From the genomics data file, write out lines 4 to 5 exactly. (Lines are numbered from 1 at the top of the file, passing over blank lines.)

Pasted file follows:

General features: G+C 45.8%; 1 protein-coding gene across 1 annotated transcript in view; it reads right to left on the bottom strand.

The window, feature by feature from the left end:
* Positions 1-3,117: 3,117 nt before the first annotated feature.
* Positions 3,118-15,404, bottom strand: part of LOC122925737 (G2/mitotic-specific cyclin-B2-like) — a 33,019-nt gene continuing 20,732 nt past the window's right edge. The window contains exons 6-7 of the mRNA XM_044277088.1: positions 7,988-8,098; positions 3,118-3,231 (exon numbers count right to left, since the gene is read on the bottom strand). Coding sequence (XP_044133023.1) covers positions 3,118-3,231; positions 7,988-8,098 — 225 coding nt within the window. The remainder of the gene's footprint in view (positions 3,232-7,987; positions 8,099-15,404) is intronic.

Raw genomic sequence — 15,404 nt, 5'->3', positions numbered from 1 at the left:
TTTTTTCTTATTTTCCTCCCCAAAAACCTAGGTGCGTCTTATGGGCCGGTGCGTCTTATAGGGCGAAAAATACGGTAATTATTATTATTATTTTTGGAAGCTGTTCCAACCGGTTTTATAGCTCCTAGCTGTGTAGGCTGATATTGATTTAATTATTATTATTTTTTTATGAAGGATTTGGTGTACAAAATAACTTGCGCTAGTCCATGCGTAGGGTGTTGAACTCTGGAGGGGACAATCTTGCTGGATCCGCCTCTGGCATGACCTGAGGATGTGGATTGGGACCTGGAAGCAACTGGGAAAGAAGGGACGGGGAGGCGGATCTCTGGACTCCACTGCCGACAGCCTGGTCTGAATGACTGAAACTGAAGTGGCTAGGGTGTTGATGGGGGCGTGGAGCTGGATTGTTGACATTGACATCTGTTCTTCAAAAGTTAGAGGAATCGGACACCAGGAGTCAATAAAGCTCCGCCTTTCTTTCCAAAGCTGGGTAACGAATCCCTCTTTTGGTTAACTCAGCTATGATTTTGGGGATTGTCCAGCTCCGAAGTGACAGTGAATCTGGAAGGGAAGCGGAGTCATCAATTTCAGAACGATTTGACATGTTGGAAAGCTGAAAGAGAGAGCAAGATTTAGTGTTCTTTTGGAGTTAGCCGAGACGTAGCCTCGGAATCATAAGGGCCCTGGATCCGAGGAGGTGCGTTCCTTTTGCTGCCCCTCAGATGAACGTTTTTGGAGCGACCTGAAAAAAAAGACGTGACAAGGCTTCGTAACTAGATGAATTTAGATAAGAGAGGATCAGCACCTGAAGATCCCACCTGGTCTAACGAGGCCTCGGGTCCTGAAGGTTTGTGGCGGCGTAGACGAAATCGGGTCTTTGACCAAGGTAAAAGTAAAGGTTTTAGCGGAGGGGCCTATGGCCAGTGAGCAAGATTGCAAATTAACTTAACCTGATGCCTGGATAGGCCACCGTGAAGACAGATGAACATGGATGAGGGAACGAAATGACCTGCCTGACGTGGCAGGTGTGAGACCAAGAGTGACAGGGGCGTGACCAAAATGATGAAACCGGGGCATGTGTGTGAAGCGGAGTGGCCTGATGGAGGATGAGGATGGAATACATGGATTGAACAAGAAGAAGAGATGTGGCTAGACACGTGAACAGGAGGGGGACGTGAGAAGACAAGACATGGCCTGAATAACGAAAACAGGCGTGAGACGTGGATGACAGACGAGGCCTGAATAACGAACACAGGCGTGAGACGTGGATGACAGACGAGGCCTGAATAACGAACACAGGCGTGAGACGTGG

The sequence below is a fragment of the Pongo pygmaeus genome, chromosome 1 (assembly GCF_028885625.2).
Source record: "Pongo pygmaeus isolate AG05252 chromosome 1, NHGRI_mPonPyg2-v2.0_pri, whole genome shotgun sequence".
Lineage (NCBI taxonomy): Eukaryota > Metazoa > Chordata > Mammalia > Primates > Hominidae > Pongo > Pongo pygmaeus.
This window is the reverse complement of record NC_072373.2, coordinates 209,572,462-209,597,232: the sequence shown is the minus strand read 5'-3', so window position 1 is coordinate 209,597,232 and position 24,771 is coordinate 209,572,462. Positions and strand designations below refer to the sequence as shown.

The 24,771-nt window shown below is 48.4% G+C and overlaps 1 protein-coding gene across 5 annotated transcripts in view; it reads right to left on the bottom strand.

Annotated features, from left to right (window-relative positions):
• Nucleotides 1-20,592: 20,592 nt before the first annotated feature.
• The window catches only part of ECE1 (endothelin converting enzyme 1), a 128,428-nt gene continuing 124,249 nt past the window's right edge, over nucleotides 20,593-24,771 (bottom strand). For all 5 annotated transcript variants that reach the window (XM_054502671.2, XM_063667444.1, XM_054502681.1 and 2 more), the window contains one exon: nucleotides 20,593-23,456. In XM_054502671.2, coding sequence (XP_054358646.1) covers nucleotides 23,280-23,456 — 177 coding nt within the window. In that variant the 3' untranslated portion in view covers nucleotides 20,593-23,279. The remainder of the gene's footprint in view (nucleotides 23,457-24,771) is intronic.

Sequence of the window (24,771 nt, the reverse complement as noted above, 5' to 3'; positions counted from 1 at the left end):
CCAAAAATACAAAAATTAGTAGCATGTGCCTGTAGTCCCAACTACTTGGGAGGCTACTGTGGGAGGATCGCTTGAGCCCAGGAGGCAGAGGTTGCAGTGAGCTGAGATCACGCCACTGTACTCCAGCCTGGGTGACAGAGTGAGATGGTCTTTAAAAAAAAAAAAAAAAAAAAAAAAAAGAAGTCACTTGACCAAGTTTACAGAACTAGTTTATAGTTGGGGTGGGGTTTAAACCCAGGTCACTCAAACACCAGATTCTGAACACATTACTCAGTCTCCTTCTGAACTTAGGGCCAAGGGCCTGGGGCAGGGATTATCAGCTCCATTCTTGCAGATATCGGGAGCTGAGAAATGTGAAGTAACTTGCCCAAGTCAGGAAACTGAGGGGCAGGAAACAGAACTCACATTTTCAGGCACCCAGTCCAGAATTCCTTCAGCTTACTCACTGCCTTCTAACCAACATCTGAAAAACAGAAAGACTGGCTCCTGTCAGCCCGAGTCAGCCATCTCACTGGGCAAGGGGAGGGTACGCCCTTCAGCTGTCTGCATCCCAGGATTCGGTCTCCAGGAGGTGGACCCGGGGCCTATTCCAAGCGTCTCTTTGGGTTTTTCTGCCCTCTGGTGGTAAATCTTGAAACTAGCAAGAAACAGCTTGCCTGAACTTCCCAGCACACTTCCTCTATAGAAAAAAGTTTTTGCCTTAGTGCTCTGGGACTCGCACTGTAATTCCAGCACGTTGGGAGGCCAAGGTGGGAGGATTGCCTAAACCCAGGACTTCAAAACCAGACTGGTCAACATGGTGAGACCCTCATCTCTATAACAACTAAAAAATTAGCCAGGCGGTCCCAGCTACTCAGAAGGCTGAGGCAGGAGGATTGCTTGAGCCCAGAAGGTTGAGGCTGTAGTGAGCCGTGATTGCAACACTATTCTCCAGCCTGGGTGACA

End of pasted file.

* Positions 3,118-15,404, bottom strand: part of LOC122925737 (G2/mitotic-specific cyclin-B2-like) — a 33,019-nt gene continuing 20,732 nt past the window's right edge. The window contains exons 6-7 of the mRNA XM_044277088.1: positions 7,988-8,098; positions 3,118-3,231 (exon numbers count right to left, since the gene is read on the bottom strand). Coding sequence (XP_044133023.1) covers positions 3,118-3,231; positions 7,988-8,098 — 225 coding nt within the window. The remainder of the gene's footprint in view (positions 3,232-7,987; positions 8,099-15,404) is intronic.

Raw genomic sequence — 15,404 nt, 5'->3', positions numbered from 1 at the left: